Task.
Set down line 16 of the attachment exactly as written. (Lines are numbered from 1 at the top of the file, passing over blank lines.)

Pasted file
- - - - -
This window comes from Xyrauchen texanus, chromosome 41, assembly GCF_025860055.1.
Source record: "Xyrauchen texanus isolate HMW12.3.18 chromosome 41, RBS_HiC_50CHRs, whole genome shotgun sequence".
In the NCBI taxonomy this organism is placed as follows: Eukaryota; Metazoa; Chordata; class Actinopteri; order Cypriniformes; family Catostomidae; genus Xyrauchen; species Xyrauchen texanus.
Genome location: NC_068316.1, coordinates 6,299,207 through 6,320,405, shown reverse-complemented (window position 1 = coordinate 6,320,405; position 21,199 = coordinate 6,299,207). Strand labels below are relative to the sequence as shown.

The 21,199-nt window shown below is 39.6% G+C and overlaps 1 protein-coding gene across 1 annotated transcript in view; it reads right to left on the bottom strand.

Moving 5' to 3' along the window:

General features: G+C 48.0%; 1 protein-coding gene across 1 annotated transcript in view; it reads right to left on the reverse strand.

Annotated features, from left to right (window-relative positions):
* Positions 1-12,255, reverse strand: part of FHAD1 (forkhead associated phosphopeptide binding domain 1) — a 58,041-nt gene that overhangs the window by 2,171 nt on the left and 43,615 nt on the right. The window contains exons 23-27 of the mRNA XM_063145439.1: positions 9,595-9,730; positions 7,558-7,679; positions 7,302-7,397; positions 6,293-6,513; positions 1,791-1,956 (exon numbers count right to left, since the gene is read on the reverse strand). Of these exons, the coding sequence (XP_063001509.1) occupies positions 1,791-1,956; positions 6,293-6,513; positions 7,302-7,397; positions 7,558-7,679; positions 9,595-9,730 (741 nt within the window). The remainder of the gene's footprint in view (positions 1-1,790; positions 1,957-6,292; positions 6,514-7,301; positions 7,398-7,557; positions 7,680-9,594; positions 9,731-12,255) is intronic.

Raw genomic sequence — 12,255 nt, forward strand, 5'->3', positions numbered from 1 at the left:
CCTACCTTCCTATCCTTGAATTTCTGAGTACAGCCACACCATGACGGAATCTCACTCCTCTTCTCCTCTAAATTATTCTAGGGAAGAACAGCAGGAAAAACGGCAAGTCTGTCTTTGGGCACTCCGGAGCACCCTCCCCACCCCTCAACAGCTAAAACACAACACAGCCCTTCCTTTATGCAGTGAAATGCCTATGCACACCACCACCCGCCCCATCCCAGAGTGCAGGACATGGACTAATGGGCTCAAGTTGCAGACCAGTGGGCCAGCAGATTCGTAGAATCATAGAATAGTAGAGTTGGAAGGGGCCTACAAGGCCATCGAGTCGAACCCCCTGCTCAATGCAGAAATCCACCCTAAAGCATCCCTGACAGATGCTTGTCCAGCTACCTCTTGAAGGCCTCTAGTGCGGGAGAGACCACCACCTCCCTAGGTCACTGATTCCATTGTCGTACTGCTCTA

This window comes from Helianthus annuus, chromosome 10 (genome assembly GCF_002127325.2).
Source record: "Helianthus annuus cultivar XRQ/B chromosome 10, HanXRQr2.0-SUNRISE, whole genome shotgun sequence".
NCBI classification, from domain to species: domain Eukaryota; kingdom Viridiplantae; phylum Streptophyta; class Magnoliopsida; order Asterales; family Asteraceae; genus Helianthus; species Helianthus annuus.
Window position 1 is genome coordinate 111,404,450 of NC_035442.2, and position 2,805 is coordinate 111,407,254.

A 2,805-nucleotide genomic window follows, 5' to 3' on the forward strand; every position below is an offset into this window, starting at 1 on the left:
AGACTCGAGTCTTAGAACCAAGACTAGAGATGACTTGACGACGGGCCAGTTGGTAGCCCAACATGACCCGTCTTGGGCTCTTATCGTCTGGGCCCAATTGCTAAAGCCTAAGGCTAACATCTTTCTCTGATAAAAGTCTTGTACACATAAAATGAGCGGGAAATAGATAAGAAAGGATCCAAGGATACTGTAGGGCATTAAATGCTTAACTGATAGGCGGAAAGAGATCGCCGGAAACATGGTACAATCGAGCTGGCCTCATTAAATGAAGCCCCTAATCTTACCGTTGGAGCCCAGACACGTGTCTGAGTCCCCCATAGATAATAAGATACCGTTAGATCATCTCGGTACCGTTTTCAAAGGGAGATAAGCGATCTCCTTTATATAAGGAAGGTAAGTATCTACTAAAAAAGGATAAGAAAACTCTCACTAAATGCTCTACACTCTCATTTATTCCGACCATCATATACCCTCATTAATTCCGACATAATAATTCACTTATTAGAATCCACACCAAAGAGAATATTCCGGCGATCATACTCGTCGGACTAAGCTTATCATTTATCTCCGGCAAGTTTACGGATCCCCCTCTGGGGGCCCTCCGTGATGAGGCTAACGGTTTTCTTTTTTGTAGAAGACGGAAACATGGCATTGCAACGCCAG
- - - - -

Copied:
A 2,805-nucleotide genomic window follows, 5' to 3' on the forward strand; every position below is an offset into this window, starting at 1 on the left: